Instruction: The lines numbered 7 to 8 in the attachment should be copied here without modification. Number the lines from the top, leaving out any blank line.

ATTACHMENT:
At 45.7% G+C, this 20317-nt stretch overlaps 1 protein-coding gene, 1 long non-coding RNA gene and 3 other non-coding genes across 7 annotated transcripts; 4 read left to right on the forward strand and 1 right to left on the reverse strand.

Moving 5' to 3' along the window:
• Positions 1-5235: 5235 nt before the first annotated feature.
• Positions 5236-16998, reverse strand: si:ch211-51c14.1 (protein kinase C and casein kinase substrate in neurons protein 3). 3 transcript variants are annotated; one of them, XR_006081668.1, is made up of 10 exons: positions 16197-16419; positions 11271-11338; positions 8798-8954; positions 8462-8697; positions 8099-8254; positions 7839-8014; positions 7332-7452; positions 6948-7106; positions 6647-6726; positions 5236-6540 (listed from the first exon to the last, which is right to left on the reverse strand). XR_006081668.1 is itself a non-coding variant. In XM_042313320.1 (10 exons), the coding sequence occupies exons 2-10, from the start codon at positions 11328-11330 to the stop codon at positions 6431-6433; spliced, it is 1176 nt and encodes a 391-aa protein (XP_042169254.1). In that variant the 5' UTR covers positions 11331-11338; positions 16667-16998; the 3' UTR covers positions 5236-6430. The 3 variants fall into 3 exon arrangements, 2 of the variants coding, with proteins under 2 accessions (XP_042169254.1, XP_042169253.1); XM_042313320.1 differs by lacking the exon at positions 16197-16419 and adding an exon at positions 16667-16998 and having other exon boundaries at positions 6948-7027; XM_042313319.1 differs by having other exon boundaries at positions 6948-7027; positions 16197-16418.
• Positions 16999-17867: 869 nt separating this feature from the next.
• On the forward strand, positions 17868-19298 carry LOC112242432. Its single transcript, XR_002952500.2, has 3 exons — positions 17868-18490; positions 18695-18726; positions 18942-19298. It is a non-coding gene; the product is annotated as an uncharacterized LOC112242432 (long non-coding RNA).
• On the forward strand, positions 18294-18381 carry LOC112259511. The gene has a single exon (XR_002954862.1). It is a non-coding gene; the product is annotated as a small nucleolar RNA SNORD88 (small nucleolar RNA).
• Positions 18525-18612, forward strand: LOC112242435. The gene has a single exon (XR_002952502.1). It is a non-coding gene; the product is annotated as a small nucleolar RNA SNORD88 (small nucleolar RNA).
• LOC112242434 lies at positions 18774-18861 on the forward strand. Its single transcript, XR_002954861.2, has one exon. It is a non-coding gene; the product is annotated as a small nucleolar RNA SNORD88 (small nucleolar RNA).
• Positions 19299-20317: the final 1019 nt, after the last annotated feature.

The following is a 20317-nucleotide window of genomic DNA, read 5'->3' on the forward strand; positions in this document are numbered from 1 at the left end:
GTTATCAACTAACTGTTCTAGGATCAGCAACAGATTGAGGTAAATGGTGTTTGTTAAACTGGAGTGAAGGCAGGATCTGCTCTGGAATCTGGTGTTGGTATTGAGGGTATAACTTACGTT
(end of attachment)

• On the forward strand, positions 18294-18381 carry LOC112259511. The gene has a single exon (XR_002954862.1). It is a non-coding gene; the product is annotated as a small nucleolar RNA SNORD88 (small nucleolar RNA).
• Positions 18525-18612, forward strand: LOC112242435. The gene has a single exon (XR_002952502.1). It is a non-coding gene; the product is annotated as a small nucleolar RNA SNORD88 (small nucleolar RNA).